Yoga for Beginners: What is Yoga Meditation

Yoga for Beginners: What is Yoga Meditation

If you ask someone what is yoga probably he or she would say a set of physical exercise in which people twist, turn and stretch their limbs and breathe in the most complex manner, but reality is far from what we see. Yoga is a set of mental, physical and spiritual exercise and recognized as an art of enlightening self-knowledge. Talking about Yoga meditation, it is an extension of both yoga and meditation together. In simple words, Yoga meditation can be defined as the art and science of understanding every level of our being, observe and accept it so that we amalgamate those aspects of us and live in the direct experience of the consciousness.

What is Yoga and Meditation ?

To understand this concept, one first needs to understand both ‘Yoga’ and ‘Meditation’ in detail. Let us go back to the beginning to find how this magical ascetic discipline of Yoga and deep science of unveiling the infinite potentials of the human mind and soul came into existence and also what the real meaning of ‘yoga’ is.

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About ‘Yoga’

What is Yoga? – The word Yoga is basically derived from a Sanskrit word called yuj, which means “union”, Union of one’s soul with the God. Yoga is not only the word to describe this state of union but it is also a means through which one attains this state of union. More than a century of research, we still are uncertain about the earliest beginnings of Yoga but one thing researchers have discovered that it originated about 5000 or more years ago in India. Initially many scholars thought that it came into existence during the time of ‘Gautama Buddha’, the founder of Buddhism, until an archeological revelation took please in early 1920s and introduced the world to the oldest and civilization which also happens to be the largest ‘The Indus civilization’ where excavators found depictions engraved on soapstone seals that very much looked similar to the yoga postures or yogis practicing the art of yoga.

Yoga’ is also recognized as the conjugation of an ancient system of three Ps- The first P denotes philosophies, second denotes principles and third ‘P’ denotes practices- these three Ps are believed to have derived from the pre-Vedic traditions. In simpler words, Yoga means “connection”, “union” “way of life”, “relevance”, “addition”, and “performance”. The Yoga gurus describe yoga as an art of enlightening your soul with achieving the vital knowledge bestowed on you by the Supreme Power and that is how you achieve ‘moksha’ or ‘mukti’- the salvation, which also happens to be the ultimate goal of yoga.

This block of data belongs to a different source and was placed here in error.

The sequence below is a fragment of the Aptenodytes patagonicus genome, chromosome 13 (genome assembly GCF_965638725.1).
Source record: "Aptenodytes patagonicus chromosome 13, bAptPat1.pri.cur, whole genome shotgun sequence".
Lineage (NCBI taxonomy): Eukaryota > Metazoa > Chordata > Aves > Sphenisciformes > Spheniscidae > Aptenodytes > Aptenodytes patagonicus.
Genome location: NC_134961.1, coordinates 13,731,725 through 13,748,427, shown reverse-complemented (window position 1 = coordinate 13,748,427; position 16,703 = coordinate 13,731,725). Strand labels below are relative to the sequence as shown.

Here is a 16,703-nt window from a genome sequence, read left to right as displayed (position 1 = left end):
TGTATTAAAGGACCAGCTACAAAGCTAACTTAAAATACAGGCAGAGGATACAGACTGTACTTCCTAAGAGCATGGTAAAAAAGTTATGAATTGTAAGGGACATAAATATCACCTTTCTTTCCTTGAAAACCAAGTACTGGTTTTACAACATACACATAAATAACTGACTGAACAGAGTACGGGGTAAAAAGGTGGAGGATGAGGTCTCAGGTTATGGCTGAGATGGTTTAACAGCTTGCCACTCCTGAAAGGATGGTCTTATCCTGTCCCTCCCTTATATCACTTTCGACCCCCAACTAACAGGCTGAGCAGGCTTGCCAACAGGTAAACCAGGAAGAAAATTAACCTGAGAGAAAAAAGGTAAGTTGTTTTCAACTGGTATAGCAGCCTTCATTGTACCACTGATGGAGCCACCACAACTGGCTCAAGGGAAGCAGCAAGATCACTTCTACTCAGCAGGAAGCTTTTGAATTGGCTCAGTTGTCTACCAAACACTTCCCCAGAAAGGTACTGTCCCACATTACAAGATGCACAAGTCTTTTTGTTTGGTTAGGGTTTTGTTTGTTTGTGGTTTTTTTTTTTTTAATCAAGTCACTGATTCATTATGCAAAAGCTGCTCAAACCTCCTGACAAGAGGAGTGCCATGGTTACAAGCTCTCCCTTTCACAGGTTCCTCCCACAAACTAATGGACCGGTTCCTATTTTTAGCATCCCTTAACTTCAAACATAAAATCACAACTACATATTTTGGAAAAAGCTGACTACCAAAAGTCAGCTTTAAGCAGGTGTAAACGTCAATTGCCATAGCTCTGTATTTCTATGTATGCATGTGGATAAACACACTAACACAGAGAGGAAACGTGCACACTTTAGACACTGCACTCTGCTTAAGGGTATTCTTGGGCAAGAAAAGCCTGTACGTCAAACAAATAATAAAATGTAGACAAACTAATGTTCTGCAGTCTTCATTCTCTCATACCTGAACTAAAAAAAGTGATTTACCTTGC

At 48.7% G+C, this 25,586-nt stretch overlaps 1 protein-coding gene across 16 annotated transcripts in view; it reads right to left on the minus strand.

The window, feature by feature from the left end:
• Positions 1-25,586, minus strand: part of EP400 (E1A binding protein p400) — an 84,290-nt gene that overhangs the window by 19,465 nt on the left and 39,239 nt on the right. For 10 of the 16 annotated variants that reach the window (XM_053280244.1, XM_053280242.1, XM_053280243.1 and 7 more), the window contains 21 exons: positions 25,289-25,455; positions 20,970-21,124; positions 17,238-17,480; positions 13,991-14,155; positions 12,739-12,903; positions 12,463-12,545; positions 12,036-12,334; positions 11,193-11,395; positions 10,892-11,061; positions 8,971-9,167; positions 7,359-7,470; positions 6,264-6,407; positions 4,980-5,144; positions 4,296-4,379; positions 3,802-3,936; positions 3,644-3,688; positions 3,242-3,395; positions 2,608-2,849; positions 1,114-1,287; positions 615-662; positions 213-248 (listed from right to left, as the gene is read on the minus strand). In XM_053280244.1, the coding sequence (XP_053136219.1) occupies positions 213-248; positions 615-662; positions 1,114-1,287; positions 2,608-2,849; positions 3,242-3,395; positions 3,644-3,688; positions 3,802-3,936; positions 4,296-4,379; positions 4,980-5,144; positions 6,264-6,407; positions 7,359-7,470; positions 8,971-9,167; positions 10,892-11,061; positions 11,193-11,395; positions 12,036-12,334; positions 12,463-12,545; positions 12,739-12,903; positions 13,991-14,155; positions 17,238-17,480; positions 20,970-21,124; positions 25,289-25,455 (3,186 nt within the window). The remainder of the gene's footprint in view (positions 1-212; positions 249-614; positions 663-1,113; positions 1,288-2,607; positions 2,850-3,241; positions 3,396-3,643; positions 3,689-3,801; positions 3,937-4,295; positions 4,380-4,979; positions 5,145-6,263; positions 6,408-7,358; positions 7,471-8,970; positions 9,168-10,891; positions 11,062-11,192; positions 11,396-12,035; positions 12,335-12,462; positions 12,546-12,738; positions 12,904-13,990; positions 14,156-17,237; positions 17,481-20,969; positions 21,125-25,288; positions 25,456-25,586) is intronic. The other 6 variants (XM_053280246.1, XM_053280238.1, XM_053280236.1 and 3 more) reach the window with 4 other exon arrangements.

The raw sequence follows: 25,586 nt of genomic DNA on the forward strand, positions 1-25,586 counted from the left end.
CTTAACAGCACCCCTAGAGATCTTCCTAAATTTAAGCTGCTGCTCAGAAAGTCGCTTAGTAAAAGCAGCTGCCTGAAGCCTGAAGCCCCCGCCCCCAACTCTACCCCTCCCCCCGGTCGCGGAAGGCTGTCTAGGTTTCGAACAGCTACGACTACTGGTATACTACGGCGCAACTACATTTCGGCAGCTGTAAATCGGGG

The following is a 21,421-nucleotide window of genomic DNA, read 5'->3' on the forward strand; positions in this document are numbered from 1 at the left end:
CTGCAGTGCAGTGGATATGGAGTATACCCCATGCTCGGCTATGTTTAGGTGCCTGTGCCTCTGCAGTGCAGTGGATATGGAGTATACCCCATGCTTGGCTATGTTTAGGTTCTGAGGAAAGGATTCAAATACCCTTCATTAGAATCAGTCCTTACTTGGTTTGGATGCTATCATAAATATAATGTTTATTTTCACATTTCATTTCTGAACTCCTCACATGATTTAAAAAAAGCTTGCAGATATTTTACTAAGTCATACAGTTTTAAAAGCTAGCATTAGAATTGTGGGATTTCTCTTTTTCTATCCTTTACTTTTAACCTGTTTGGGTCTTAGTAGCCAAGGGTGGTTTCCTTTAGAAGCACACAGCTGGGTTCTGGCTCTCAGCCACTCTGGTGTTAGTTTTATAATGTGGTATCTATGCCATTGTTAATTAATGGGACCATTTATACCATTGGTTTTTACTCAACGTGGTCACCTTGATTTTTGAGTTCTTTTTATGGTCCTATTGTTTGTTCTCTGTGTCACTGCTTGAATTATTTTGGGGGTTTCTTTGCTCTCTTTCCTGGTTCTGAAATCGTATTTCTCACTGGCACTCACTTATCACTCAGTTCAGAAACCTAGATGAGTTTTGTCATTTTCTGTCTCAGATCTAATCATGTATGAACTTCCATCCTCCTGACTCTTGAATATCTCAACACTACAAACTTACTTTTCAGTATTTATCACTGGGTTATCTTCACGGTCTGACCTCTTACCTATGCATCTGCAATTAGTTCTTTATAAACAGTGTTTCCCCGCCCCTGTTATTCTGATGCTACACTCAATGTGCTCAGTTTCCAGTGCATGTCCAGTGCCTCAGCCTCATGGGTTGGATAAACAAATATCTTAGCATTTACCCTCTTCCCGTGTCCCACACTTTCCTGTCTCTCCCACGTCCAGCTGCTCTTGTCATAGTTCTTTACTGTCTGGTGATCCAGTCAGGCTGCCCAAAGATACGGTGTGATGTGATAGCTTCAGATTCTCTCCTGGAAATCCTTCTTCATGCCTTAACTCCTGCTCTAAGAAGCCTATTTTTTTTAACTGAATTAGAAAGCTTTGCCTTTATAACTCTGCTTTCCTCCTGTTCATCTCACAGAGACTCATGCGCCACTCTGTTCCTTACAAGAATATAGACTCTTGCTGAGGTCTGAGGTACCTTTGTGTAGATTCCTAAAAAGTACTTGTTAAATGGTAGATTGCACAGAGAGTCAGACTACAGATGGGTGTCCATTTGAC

As per the eminent scholars, the history of ‘Yoga’ is divided into four broad categories:

  • Vedic Yoga
  • Pre-classical Yoga
  • Classical Yoga
  • Post-classical Yoga

It is believed that the art of yoga consists of eight limbs as prescribed in the yoga sutra formulated by Patanjali around 400 CE, the ancient sage and author. These eight limbs are:

  1. Yama

    It deals with ethical standards of an individual and how we relate to the external word

  2. Niyama

    Niyama means discipline so this second limb deals with how you self-discipline yourself by adhering to your own practices and principles and moral beliefs.

  3. Asana

    Asana means the postures that we practice in yoga to keep ourselves free from diseases and for conserving the vital energy

  4. Pranayama

    It is basically about establishing a connection between your breathing your mind and your emotions and it is very beneficial to health.

  5. Pratyahara

    This fifth limb is about withdrawing your awareness away from the external word or whatever happens around you so that you become self-observant and can focus on your habits that are perhaps unfriendly to your health and which are likely to interfere with your inner growth.

  6. Dharana

    It’s about focusing your attention on a single point and to slow down your process of thinking by focusing on one mental object now that can be an energetic center within the body for instance the midpoint of the eyebrows or the image of a deity you believe in or follow or worship the most or it can even be the silent and repetitive focus on a sound, for example you can focus on the mystical sound of ‘OM’(Aum).

  7. Dhyana

    Now this is what we call the act of meditation, the state where the mind becomes calm, still and attains the state of consciousness and thoughtless awreness.